Tuesday, February 18, 2014

Earliest Wire Sculptures


These wire sculpture go way back to 1985. I had a small exhibition in the library of the old animation building on the second floor. It was a bitter sweet event, because the staff was in the middle of being relocated to a new building in Glendale. Needless to say, most of us thought that this move would be the beginning of the end for Disney Animation, including our mentor Eric Larson. Luckily we were wrong, big time.
As for my sculptures, people seemed to like them, which encouraged me to do many more over the coming years. Eventually I'd like to get back into it, but this animated film with a tiger and a girl takes absolute precedence. Hmm…I think when the film is finished I'll do a couple of sculptures with the two main characters.












Just a few years later I had another exhibit at Disney with these pieces:
http://andreasdeja.blogspot.com/2011/09/wire-sculptures.html

11 comments:

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  2. Lovely sculptures, thanks for sharing these picture. Nice coincidence, just though few days ago about this wire scupting from your blog, and have to try that also someday.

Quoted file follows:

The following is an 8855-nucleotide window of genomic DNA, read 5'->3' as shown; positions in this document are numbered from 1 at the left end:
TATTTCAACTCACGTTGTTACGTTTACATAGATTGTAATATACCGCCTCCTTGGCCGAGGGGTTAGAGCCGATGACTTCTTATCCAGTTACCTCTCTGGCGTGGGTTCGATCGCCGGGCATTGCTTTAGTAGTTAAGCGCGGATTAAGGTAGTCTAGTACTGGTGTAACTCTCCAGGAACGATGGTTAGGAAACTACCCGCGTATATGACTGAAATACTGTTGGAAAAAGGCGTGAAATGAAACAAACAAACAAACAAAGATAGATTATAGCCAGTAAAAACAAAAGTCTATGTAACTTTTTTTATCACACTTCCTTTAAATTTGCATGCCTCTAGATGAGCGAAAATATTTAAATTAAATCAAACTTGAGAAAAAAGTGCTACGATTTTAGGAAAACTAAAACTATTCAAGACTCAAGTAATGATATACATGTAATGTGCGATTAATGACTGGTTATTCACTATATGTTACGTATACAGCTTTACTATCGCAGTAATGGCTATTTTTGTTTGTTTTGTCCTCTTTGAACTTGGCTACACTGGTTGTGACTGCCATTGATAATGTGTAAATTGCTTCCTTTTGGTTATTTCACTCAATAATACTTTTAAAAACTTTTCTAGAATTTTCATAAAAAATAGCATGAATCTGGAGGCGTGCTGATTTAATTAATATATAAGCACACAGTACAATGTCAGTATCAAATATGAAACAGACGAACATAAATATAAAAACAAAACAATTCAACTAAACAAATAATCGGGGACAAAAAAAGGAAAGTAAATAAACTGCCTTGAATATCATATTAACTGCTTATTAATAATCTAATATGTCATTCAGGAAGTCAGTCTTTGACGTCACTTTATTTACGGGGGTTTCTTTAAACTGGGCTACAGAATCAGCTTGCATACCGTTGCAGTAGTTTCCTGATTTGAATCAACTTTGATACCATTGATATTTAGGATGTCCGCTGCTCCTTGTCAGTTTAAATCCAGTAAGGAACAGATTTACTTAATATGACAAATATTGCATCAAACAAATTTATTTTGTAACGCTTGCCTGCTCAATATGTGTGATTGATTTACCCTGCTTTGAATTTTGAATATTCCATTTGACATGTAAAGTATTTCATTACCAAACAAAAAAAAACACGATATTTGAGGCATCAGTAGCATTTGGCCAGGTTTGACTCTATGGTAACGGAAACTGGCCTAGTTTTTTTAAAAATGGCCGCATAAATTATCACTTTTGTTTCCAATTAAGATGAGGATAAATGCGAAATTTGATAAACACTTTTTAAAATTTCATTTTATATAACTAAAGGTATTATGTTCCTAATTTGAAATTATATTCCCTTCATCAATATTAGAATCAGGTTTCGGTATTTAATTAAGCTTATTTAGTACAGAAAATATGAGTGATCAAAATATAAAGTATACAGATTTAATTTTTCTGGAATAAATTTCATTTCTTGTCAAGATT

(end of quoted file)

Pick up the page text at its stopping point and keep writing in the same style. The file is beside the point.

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  3. These are amazing. Like your animation, these inspire me.

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  4. Your style of wire sculpture is brilliant, and I love your choice in animals. I hope to try this myself one day. :D Out of curiosity, how much time do you typically spend on each?

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    1. It depends how complex the object is. It can take me one hour or a couple of days for the larger ones.

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  5. Andreas, the sculptures are amazing! As for his film, I'm very excited, I'd love to see it on the big screen here in Brazil!
    If you are in need of animators trainees do I sign up lol

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  6. Wow, these are really great. They are like quick sketches, even in the sculpture I can see motion! I love the bear!

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  7. Fantastic!
    Its good to have two hobbies, makes the mind work in different ways.
    Frank Thomas, Milt Kahl, and most of the animators shared other passions as well. I believe it also elevates one's self-confidence.

    Where will you publish your animated short? Private screenings, animation-festivals, or youtube for everyone?

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  8. Great! Do you work from a fixed perspective? or do you spin as you go?

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    1. I always sketch out the pose on paper first, to figure out what pose I want. Then I design the lines of the wire as I go along (except for the head, which I try to nail on paper, too).
      The goal is to make these look good from many angles, but there is always that one perspective that comes out looking best.

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  9. These are great. Thanks for sharing!

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